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Volume 31, Issue 2

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When a fleet of monster trucks, canoes, jon boats, motor boats, kayaks, and the Cajun Navy make their way into town, you know it’s too late to make a readiness plan in advance of hurricane season. By that point, you’re probably standing in floodwaters up to your waist (or higher), and you’re realizing that your business is about to come to a screeching halt, along with the added concerns for property, plant, and possessions – both personal and professional.

But when an 18-wheeler equipped with modern workstations, Internet connectivity, telephones and printers – not to mention heating and air conditioning, 50 workspace seats, dozens of rack-mounted servers and high-speed satellite communications – rolls into town, you know you’re in good hands.

That’s what happened last week in Houston, the bullseye of 2017’s Hurricane Harvey, as Sungard Availability Services (Sungard AS) brought one of its seven Mobile Recovery Units (MRUs) to its Houston North Datacenter to bring attention to National Hurricane Preparedness Week. With the beginning of the 2018 Atlantic Hurricane season just two weeks away, Sungard AS wanted to make sure that Houston-area business and civic leaders were aware that business resilience is critical to weathering the next catastrophic natural disaster.



Damage to reputation or brand, cyber crime, political risk and terrorism are some of the risks that private and public organizations of all types and sizes around the world must face with increasing frequency. The latest version of ISO 31000 has just been unveiled to help manage the uncertainty.

Risk enters every decision in life, but clearly some decisions need a structured approach. For example, a senior executive or government official may need to make risk judgements associated with very complex situations. Dealing with risk is part of governance and leadership, and is fundamental to how an organization is managed at all levels.

Yesterday’s risk management practices are no longer adequate to deal with today’s threats and they need to evolve. These considerations were at the heart of the revision of ISO 31000, Risk management – Guidelines, whose latest version has just been published. ISO 31000:2018 delivers a clearer, shorter and more concise guide that will help organizations use risk management principles to improve planning and make better decisions. Following are the main changes since the previous edition:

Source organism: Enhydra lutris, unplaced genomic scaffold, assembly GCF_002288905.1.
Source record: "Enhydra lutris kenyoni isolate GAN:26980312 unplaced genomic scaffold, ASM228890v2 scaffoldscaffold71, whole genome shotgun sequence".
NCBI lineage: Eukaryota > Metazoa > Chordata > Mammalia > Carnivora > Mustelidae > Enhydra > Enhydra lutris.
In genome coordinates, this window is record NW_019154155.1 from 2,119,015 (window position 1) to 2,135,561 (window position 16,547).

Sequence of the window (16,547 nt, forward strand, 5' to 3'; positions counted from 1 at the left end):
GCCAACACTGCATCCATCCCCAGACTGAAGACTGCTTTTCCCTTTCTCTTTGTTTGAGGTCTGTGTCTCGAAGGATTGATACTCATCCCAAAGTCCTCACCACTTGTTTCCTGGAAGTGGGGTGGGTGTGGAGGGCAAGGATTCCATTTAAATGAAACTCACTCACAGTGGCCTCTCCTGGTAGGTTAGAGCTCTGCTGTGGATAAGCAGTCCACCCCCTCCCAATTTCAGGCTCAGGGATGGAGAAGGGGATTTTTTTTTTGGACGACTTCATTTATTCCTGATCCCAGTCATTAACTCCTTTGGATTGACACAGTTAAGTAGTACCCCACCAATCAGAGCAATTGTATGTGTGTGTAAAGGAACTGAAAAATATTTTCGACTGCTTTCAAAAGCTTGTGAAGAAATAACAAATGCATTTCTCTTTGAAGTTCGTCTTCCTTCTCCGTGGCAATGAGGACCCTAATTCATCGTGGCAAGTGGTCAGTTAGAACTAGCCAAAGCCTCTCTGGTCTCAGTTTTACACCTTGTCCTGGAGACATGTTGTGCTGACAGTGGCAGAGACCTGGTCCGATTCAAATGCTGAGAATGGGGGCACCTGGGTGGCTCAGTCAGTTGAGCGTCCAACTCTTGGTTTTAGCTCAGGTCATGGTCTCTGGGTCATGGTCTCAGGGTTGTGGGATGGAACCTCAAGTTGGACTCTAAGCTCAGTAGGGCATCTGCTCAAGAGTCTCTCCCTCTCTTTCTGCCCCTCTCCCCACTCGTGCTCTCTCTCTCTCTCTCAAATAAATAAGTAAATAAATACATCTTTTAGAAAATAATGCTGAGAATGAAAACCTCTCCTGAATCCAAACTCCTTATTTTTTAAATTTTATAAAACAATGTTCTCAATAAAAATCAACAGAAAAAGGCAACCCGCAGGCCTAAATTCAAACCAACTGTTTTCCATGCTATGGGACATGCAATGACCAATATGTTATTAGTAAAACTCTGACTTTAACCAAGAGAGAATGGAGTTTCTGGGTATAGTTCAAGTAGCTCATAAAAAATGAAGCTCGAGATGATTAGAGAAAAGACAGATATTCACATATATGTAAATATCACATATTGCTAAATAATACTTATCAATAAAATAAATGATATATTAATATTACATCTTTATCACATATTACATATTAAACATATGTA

There must be something special about the number nine.

When we talk about looking our best, we speak of dressing to the nines. When we’re happy, we talk about being on cloud nine. And when we talk about doing something thoroughly, we speak of going the whole nine yards.

As it happens, nine was also the number I hit on when I sat down to answer the question: What are the characteristics of a top-flight business continuity management program? (I was obliged to do this when writing the ebook we recently published, “10 Keys to a Peak-Performing BCM Program,” which you can download for free here.)

These are the nine qualities that we at MHA Consulting consistently strive to attain in serving our clients.



Within Business Continuity circles there is ongoing debate about the relevance and role of Risk Assessment in developing a BCM program. Having been in the industry for more than 20 years, I understand the issue from both the sides.

Traditional, formalized Risk Assessment aims to identify the threats to which our organization is vulnerable. Once this threat-vulnerability pairing is identified, the next step is to assign a probability of such an occurrence – based on experience or other external source material.  Next, the impact of the threat happening must be assessed.  The combination of Probability and Impact – Low Probability/High Impact vs. High Probability/Low Impact (and other options in between) provides the ability to stratify risks.

Once risks have been assessed, strategies can be developed to mitigate or reduce their potential impact on our operations. This is the risk mitigation approach in a nut-shell.